Till November 12, 2011

“Orchestra” rings out under the direction of the artist Xavier Veilhan as a polyphony of objects, renewing the perception of space in the Galerie Perrotin in Paris. The event marks a turning point through works that, for the most part, have never been seen before. At the same time, it initiates an introspective turn in the artist’s modus operandi. The new shapes displayed are not a negation of previous works, but rather inscribed in their continuity. “Mobile n°4” and “Stabiles” lend themselves readily to the visual field opened by Calder, which Xavier Veilhan exploits in a contemporary manner time and again. He also returns to painting by presenting old-fashioned images rendered traditionally; trees and birds that at first glance contrast sharply with the technical skill of certain works like “Turbine” and even contradict the autonomy of production of “Pendulum Dripping”. Xavier Veilhan thus evokes his interest for technique and its evolution in accordance with art history.

“Orchestra” is, however, a paradoxical synthesis, because even though the works are situated in a conceptual or thematic continuity, they also mark a visual and formal turning point in the artist’s approach. “Marine” for example, is not faceted in the way the “Architects” were. This more plausible sculpture clarifies the status of the imprint of the real that sculpture maintains in Xavier Veilhan’s method. The space is encompassed by exhibition techniques setting up instances of direct confrontation between the spectator and the figures represented. “The Monument” sets up a truly suprematist architectural space – another development in the work of Xavier Veilhan – and is thus made practicable to visitors.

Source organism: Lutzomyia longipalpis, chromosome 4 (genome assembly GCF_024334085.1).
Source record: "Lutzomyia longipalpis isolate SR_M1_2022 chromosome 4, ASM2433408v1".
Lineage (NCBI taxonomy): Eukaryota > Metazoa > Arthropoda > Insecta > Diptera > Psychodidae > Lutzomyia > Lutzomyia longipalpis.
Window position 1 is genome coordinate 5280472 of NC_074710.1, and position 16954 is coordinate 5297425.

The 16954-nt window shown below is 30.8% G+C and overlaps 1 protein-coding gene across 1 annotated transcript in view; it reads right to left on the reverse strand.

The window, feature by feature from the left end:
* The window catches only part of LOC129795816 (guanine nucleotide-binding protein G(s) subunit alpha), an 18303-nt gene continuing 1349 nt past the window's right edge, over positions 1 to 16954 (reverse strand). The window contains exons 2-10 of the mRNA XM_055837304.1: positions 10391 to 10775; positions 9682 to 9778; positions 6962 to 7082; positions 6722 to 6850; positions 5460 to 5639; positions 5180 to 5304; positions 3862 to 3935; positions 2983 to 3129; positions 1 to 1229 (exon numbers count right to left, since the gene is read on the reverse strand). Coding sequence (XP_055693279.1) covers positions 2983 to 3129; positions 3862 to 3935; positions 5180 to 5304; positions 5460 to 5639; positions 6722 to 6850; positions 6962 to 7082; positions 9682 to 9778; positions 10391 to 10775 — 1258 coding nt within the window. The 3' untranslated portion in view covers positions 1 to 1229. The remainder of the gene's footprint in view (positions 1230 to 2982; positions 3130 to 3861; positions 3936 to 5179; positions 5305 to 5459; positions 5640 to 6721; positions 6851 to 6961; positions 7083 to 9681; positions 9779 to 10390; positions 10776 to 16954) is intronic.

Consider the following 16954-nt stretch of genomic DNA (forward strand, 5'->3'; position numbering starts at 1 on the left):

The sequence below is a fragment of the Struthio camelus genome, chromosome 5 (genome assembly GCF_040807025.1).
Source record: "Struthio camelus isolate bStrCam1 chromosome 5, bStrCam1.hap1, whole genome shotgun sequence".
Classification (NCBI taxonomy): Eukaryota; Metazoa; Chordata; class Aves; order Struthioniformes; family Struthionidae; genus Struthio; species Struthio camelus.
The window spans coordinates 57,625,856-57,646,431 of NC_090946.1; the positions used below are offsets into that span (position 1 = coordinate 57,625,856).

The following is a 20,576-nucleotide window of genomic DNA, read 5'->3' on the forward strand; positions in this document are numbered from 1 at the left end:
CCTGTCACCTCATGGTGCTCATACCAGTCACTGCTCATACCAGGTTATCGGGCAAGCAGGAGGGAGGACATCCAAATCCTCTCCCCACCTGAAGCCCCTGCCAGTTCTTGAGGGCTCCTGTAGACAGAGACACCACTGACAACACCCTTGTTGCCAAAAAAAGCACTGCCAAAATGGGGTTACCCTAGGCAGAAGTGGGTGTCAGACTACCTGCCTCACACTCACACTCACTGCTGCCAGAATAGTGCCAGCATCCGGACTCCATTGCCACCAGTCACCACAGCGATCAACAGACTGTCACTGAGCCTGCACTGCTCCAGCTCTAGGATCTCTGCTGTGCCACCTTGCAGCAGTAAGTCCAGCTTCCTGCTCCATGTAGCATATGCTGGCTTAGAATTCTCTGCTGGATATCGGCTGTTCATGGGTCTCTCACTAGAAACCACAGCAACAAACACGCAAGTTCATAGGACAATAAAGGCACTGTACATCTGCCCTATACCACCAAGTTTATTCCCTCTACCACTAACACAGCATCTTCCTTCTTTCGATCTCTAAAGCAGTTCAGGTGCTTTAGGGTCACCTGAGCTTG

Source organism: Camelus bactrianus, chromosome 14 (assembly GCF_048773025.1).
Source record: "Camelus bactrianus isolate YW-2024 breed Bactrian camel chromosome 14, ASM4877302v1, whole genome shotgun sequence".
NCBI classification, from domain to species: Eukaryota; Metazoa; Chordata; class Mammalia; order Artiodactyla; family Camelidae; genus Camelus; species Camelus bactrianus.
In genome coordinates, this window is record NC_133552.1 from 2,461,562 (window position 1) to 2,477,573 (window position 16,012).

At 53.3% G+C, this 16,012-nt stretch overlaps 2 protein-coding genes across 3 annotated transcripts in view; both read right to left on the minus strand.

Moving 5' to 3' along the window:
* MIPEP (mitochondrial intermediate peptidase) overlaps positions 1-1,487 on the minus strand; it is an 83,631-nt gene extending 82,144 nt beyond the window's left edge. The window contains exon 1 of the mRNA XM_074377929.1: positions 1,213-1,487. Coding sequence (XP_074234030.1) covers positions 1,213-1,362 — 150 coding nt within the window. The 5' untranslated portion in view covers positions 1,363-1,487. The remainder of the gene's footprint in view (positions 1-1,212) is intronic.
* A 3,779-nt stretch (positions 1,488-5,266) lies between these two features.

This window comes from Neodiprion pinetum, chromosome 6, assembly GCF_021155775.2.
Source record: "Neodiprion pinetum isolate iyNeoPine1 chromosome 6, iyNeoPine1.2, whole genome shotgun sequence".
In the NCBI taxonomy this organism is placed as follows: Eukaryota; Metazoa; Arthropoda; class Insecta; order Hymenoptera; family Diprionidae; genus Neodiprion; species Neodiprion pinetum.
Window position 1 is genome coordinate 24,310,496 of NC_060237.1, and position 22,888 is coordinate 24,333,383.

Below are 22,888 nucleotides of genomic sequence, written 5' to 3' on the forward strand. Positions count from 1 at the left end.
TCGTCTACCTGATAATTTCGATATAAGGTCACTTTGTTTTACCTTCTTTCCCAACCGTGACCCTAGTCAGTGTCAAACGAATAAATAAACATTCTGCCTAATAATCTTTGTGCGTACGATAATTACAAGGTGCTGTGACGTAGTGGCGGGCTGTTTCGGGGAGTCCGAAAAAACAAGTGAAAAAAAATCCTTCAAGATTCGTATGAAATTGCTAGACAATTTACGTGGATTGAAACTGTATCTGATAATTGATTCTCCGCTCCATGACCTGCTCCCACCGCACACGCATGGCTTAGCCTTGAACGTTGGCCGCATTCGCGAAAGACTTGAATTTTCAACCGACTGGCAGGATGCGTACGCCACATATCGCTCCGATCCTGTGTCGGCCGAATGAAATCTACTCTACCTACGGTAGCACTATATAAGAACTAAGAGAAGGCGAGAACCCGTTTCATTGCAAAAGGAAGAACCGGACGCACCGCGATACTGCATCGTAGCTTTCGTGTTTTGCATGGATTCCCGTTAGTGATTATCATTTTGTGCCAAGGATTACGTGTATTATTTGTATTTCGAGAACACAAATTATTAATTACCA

“Orchestra” is accordingly a work in itself that invites meandering and contemplation. The public becomes the actor of the exhibition by going through “Les Rayons” for example, a work inspired by Fred Sandback and Jesús-Rafael Soto that can be penetrated. “Orchestra” depicts a new space between reality and fiction in which a monument emerges, an installation shines forth or a turbine powers up as elements that tend to disrupt reality. This composition brilliantly reaches its climax with the hypnotic gaze of a gorilla, the choice of which is justified by the artist who says, “there is a natural propensity to project human characteristics onto animals, which is an utter aberration by the way, but it’s a wonderful aberration”. The animal’s piercing gaze invites contemplation and reflection on this symphony of objects and sounds the end of “Orchestra” with a musical title, “Gorilla, Gorilla, Gorilla”.
- Thomas Fort

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Image Credits
(1) View of the exhibition: Xavier VEILHAN - "Orchestra" photo : Florian Kleinefenn ©Veilhan/Adagp, Paris, 2011 Courtesy of Galerie Emmanuel Perrotin, Paris

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